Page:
How to calculate Enterprise Value
As discussed earlier, the simplest method to calculate enterprise value is to add the total debt of the target company to their market cap and deduct the total value of liquid assets. However, as we see in the previous section, some more components add value to company valuation when approached using the EV method. The extended formula then becomes:
- Total value of common shares: This is the market cap or equity value (Total number of diluted shares * price per share)
- Preferred shares: Considered as debt
- Total value of Debt: Long-term and short-term debts from government and private institutions
- Minority interest: Target Company’s minority stakes in various subsidiaries
- Cash & Cash equivalents: all liquid assets of the company
How does Enterprise Value work?
Enterprise value is an important company valuation metric. However, its wider role lies in its association with valuation multiples and various financial models. Valuation multiples help analyze one finance metric as a factor or another. It helps create a comparative value that becomes a common factor in the company valuation assessment of firms with similar capital structures. Valuation multiples are of two types – one is based on equity, and the other is based on enterprise value.
The most popular enterprise value-based multiple is the EV/EBITDA. This ratio takes the EV of a company and analyses it against the Earnings Before Interest, Taxes, Depreciation, and Amortization (EBITDA). This is best used to evaluate capital-intensive companies. These firms have high levels of depreciation and amortization. Thus using EV to create this ratio offers a holistic view of the company’s market value.
Example of Enterprise Value
Now that we know the various components of an Enterprise Value Calculator, let’s discuss an example. Here are the details of XYZ Inc.
|Total no of diluted shares||1,000,000|
|Price per share||$20|
|Market value of common shares (A)||$20,000,000|
|Market value of preferred shares (B)||$5,000,000|
|Market value of total debt (C)||$300,000|
|Market value of Minority Interest (D)||$1,000,000|
|Total cash (E)||$2,500,000|
|Enterprise value||A +B +C +D – E|
What is a good Enterprise Value?
Enterprise value as a stand-alone figure does not say much about the company’s merit in an industry. It only indicates the company’s value, not its current financial performance. Only when used as a factor of valuation multiples like EBITDA, EV helps choose the best financially profitable company for an acquisition.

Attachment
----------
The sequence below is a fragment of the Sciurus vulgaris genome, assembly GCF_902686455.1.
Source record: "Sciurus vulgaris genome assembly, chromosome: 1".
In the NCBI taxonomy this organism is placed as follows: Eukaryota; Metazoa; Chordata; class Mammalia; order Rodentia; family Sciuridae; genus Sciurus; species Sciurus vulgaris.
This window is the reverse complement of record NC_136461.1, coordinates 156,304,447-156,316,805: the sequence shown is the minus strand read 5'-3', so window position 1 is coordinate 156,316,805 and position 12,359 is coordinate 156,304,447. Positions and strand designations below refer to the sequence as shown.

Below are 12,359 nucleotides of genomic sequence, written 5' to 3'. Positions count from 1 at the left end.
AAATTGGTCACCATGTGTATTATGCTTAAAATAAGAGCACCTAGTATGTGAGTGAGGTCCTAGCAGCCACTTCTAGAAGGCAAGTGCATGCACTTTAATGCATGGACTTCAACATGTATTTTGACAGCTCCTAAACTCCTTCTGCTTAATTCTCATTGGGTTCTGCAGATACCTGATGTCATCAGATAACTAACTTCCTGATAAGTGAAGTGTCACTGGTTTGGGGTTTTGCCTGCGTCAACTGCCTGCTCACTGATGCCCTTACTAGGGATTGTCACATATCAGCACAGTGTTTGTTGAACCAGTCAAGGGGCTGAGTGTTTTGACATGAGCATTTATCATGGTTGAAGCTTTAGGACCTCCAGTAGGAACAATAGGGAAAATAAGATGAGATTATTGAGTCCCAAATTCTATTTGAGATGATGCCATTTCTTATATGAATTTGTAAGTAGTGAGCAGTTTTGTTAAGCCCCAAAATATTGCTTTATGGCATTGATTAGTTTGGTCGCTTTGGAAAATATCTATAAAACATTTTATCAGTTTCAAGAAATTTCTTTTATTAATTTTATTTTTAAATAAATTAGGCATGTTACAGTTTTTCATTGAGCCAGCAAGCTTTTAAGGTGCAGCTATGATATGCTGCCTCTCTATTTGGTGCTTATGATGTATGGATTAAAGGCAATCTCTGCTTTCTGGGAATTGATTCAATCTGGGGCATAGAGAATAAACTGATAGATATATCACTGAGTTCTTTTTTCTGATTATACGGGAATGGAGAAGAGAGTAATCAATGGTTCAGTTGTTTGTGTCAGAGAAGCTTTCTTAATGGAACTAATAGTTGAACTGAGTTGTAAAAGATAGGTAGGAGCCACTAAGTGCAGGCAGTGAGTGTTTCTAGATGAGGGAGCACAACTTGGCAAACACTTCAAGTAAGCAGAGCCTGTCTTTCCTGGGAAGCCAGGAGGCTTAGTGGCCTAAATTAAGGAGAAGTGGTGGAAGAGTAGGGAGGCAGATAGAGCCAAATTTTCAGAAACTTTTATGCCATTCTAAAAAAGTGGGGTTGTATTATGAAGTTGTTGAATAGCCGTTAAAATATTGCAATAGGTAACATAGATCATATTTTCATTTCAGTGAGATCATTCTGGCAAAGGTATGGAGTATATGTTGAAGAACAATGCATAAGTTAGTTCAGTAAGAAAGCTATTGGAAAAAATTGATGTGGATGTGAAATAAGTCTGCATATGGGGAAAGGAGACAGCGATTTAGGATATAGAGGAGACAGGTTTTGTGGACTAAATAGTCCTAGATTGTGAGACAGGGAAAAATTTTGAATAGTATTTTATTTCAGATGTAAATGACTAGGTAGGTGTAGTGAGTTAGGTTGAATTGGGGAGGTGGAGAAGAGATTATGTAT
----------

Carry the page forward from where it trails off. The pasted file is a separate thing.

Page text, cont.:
An EV/EBITDA value of 11 to 14 is considered standard for M&A. This score is derived by observing trends among the top 500 publicly traded companies as per the S&P 500 Index. The exact average EV/EBITDA score was 14.20 as of Jan 2020.
How to find the Enterprise Value of a Private Company?
While you may now know how to find the value of a company using the EV formula, you may find that this is normally only used for publicly traded companies who have a market cap and relatively fixed capital structure. But what about small and medium sized private companies?
This is where EV multiples come into play. For companies with revenue or EBITDA, they can simply take these figures and times either EV/REV multiples or EV/EBITDA multiples based on the industry average to find their enterprise value. This approach is categorized under the Market Approach for private company valuations. For example if you know your sales in the next year are $1,000,000, and the EV/REV average in the industry is 2.5, then you can estimate the enterprise value of the company to be $2,500,000.
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Company valuation is an integral part of business operations. Startups need it to attract the best investors, while mature firms need to qualify for mergers and acquisitions or source business loans from banks and other creditors. At the same time, the company management needs it from time to time to analyze business growth. Thus it is best done with the help of professional valuation analysts to find your firm value.